Support for resolving too-big-to-fail is growing among banking regulators, a bipartisan group of legislators, and distinguished thought leaders. This chorus has been fueled by the taxpayer-funded bailouts of the mega banks and also by their numerous misdeeds. No financial institution, its directors, officers, or employees should be too-big-to-manage, too-big-to-regulate, too-big-to-fail, too-big-to-prosecute, too-big-to-jail, and should certainly not be too-big-to-change.

Senator Sherrod Brown (D-OH) joined with Senator David Vitter (R-LA) in introducing the Terminating Bailouts for Taxpayers Fairness Act of 2013 (S. 798). This legislation will help eliminate the threats posed by too-big-to-fail financial institutions with capital guidelines appropriately scaled to the size, scope and risks of the institutions, and offers much-needed regulatory relief to community banks. CBAI thanks Illinois Senator Richard Durbin for taking a leadership position by co-sponsoring this important legislation.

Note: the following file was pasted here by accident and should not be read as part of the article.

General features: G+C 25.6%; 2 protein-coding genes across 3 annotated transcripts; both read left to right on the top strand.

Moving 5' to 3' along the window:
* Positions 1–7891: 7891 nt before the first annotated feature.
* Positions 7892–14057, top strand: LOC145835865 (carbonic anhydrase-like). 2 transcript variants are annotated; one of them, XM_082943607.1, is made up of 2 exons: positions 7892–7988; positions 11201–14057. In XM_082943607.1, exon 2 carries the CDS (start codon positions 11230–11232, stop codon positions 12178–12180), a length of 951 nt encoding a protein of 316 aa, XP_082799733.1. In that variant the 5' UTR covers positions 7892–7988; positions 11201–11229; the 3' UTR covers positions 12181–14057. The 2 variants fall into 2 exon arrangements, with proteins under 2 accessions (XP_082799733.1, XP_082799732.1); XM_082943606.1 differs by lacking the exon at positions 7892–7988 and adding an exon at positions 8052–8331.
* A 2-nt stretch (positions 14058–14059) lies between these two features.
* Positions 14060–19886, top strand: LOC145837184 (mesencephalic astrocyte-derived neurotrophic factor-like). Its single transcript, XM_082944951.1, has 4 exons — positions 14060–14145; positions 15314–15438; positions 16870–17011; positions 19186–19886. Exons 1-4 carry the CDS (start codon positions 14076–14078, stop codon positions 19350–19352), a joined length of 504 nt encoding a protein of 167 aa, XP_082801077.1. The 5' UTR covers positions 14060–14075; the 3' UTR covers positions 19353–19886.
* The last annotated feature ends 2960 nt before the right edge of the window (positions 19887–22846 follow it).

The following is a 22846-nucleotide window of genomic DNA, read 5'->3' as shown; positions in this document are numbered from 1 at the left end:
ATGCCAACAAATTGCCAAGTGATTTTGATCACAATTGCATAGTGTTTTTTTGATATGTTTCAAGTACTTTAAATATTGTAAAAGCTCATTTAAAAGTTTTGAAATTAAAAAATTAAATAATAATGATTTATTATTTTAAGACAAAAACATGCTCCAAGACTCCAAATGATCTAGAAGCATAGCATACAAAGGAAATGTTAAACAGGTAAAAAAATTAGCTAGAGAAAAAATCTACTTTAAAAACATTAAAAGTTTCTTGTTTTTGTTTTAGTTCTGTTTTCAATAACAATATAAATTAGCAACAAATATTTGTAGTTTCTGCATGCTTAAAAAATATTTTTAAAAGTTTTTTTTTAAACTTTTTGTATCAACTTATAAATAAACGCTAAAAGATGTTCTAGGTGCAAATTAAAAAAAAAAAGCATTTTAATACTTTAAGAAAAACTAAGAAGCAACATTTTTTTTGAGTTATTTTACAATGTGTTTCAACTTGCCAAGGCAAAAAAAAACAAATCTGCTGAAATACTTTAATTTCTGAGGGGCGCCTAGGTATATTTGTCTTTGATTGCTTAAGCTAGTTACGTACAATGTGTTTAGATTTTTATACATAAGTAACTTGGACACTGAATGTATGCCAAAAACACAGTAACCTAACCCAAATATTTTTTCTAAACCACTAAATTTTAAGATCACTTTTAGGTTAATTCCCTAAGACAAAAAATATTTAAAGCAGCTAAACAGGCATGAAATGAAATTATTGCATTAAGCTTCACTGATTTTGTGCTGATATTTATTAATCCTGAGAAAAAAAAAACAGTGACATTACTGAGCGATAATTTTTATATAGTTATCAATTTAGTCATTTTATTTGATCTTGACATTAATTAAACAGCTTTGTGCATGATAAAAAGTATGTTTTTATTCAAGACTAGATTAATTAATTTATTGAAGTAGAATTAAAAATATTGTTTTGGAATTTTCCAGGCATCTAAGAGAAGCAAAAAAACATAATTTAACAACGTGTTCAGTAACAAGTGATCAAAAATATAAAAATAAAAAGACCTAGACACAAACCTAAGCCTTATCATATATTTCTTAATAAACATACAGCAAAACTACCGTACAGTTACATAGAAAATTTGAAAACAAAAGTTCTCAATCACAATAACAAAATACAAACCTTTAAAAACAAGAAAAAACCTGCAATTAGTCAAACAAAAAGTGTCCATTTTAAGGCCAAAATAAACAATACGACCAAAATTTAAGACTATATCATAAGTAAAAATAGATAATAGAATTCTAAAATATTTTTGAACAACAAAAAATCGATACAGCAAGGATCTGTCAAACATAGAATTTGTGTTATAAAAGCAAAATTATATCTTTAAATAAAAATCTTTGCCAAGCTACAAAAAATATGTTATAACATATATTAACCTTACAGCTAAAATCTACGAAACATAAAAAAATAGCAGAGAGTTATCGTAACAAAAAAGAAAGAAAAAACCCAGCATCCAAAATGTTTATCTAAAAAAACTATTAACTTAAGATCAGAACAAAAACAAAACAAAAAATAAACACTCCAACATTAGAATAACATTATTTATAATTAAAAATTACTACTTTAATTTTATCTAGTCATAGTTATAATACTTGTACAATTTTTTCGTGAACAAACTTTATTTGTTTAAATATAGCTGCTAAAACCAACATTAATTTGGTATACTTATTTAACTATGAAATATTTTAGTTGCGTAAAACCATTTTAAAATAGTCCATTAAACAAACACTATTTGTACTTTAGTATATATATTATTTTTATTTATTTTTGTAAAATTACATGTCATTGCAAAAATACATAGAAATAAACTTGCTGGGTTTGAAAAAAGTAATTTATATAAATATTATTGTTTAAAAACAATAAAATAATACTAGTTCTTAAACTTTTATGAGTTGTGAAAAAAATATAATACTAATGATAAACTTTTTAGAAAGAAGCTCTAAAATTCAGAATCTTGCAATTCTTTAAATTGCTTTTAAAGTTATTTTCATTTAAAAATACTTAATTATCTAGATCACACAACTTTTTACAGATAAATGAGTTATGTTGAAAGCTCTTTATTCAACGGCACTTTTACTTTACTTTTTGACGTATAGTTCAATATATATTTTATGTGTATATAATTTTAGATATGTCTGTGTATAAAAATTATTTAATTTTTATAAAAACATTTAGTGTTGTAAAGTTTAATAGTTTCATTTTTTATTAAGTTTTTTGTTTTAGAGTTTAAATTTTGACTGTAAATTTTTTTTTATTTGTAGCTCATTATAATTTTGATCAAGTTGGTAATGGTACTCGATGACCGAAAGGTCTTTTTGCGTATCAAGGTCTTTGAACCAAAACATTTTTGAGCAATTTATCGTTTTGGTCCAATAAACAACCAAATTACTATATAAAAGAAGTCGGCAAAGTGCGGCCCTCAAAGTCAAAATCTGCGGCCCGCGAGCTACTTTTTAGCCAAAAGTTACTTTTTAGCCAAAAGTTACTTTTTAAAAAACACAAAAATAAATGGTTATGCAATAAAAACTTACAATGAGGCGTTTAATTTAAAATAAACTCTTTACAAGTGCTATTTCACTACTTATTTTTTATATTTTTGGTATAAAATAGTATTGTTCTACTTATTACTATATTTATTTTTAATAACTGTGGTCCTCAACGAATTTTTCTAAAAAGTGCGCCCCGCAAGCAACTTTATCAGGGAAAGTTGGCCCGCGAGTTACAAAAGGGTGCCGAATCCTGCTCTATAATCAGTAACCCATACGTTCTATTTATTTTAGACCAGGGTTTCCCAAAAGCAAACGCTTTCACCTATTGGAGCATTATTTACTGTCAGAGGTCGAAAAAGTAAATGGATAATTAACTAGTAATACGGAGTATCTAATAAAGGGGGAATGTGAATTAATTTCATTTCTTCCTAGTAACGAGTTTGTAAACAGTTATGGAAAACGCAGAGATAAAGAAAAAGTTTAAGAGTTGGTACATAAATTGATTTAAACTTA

Support regulatory relief contained in ICBA’s Plan for Prosperity and tiered regulation for community banks
The steady increase in regulations threatens community banks and their communities. CBAI supports regulatory relief and tiered regulation for community banks. The financial crisis clearly demonstrated that the material risks of Wall Street mega banks are very different from those of community banks, and they should not be treated the same way.

CBAI has joined 37 state and regional community bank associations in endorsing ICBA’s Plan for Prosperity, a policy platform for the 113th Congress that promotes a regulatory environment in which community banks can thrive and lend more robustly to small businesses and residents, thereby helping their communities grow and thrive.